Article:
A number of Dallas-Fort Worth-based entrepreneurs and their companies have made Fast Company’s newly released 2021 World’s Most Innovative Companies. But two local companies topped the list, finding their way into the top 50: Get Shift Done and Avocados From Mexico.
For Fast Company’s 14th annual rendition of the innovative rankings, the business publication honored 463 companies—more than ever before, according to Deputy Editor David Lidsky—across 46 categories and regions.
That’s largely because “business as usual is over,” Fast Company says. As the pandemic hits its one-year mark, the publication takes a look at the global businesses that have survived, thrived, pivoted, and flourished during an unprecedented time in history. Each company is addressing a world changed by COVID-19; many have adapted to society’s shift and propelled upwards.
Only three from last year’s list returned, Shopify, Microsoft, and Snap. According to Fast Company, this shows the “volatility rollicking our world as well as the dynamism within the business community in the face of big challenges.”
But perhaps most noteworthy is the list’s two leaders, which both hold the number one spot as their timely products roll out across the country: Moderna and Pfizer-BioNTech.
The Top 50 World’s Most Innovative Companies were determined by Fast Company editors and reporters who pored over the lists of the Top 10 companies by industry. You can check out the full roundup of businesses, and why they made it to the top, here.
Get Shift Done, at No. 28, is credited by Fast Company for its spot as “tackling both job loss and hunger by paying hospitality workers to fill food-bank shifts.” It also came in at No. 1 in the not-for-profit category.
You might remember Get Shift Done from the beginning of the pandemic. The initiative is the brainchild of business leaders Anurag Jain, chairman of Access Healthcare and managing partner of Perot Jain, and Patrick Brandt, president of Shiftsmart, who collaborated with the Communities Foundation of Texas to create a fund that put people in the North Texas hospitality industry back to work—at nonprofits.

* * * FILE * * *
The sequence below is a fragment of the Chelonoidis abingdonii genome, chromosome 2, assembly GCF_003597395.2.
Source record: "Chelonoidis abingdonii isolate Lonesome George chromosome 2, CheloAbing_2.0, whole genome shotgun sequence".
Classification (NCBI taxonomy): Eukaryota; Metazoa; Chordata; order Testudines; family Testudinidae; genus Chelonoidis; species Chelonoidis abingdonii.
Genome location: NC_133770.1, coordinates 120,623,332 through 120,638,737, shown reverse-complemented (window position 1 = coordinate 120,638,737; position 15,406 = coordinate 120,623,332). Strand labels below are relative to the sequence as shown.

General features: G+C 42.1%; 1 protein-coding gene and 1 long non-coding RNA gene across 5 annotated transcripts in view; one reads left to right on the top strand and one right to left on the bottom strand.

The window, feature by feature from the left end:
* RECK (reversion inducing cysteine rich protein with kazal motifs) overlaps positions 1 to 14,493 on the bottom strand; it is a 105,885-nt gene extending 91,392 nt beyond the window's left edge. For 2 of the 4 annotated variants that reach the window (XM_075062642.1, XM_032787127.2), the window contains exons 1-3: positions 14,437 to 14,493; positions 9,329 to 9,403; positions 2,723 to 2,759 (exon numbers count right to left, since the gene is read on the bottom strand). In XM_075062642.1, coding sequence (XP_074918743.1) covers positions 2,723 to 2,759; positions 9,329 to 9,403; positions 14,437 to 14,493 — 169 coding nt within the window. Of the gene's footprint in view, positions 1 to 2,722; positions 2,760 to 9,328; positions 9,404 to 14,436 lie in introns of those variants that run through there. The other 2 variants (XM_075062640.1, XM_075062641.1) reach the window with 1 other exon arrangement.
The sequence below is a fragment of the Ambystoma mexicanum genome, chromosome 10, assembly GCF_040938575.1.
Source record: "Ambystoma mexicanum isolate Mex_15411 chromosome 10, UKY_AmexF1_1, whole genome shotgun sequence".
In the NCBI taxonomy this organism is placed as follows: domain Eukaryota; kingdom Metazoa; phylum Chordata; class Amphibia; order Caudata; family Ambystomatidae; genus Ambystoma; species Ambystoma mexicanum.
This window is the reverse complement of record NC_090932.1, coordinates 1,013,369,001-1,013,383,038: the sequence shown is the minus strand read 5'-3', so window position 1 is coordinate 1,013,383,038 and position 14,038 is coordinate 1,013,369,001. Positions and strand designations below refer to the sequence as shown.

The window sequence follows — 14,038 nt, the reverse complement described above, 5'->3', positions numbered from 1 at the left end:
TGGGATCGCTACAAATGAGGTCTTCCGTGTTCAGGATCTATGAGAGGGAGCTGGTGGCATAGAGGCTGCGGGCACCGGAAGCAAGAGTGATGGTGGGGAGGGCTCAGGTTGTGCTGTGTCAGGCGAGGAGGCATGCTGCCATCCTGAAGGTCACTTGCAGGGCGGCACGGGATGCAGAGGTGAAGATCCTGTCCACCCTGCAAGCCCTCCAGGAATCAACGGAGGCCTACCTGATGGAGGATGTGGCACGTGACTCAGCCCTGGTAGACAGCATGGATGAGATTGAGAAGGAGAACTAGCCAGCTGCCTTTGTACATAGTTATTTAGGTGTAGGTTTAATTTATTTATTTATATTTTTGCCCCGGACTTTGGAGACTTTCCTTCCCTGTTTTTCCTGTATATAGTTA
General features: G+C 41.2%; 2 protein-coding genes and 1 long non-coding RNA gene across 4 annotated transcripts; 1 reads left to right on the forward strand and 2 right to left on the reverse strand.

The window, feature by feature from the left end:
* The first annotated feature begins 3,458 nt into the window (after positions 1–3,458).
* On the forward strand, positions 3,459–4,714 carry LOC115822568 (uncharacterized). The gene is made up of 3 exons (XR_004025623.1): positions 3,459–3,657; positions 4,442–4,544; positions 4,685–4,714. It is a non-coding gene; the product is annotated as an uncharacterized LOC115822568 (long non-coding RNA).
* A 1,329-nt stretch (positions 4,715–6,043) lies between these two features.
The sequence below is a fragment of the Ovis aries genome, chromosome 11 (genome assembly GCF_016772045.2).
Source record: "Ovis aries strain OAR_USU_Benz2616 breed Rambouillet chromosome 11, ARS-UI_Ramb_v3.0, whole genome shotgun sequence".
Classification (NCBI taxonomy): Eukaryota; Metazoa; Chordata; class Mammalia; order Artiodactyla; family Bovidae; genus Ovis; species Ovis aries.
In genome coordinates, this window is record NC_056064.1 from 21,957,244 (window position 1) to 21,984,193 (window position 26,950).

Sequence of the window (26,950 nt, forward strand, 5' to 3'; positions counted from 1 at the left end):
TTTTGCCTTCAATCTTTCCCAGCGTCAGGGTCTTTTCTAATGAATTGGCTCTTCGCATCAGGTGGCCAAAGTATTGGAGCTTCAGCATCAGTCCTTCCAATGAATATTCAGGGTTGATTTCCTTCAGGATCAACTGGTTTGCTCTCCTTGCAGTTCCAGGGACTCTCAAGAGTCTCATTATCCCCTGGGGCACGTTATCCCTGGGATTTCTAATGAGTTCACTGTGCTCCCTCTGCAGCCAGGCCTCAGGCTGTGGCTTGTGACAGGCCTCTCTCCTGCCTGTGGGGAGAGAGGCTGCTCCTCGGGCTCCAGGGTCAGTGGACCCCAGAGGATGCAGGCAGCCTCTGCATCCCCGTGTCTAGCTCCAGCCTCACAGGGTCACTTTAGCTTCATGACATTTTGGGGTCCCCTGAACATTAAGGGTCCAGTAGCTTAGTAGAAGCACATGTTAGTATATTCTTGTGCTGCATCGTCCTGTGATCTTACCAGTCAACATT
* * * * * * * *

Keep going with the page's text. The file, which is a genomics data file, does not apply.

The idea was that restaurants would schedule their staff at the nonprofits at the wage rate of $10 hour. Then, Get Shift Done would pay for the gig, essentially allowing those in the hospitality industry to help others, while helping themselves. Shiftsmart, a worker-centric online marketplace that helps companies facing staffing requirements, used its platform and operations team to handle the shifts.
Since, the project has grown to cities across the country.
Avocados From Mexico holds the No. 33 spot overall, and No. 1 in the branding category, for “catapulting humble produce into a covetable branded product.”
AFM has been making sure its coveted super fruit shines on shelves since its founding. Fast Company points out that the Irving-based business has no packaging or label aside from a sticker, but is still a household name.
That mainly comes from brand “touchpoints.” Right before COVID hit, AFM opened AvoEatery, the “world’s first polished-casual avocado restaurant” serving 29 avocado dishes in Dallas’ mixed-use Trinity Groves complex. After the success of its avocado-centric concession stands in Dallas’ American Airlines Center and Miami’s Hard Rock Stadium, AFM decided to expand the concept into an entire restaurant.
Also last year, the company launched a digital partnership with Walmart to educate consumers and encourage sales. The #Homemadecinco social campaign, which featured a “guac generator” that paired avos to common pantry items, grew site engagement by 90 percent.
Other companies with North Texas headquarters or major ties on the Most Innovative Companies list include Capital One (No. 3 in corporate social responsibility), OneDine (No. 3 in dining), Apex Clearing (No. 6 in finance), and Signify Health (No. 8 in health).
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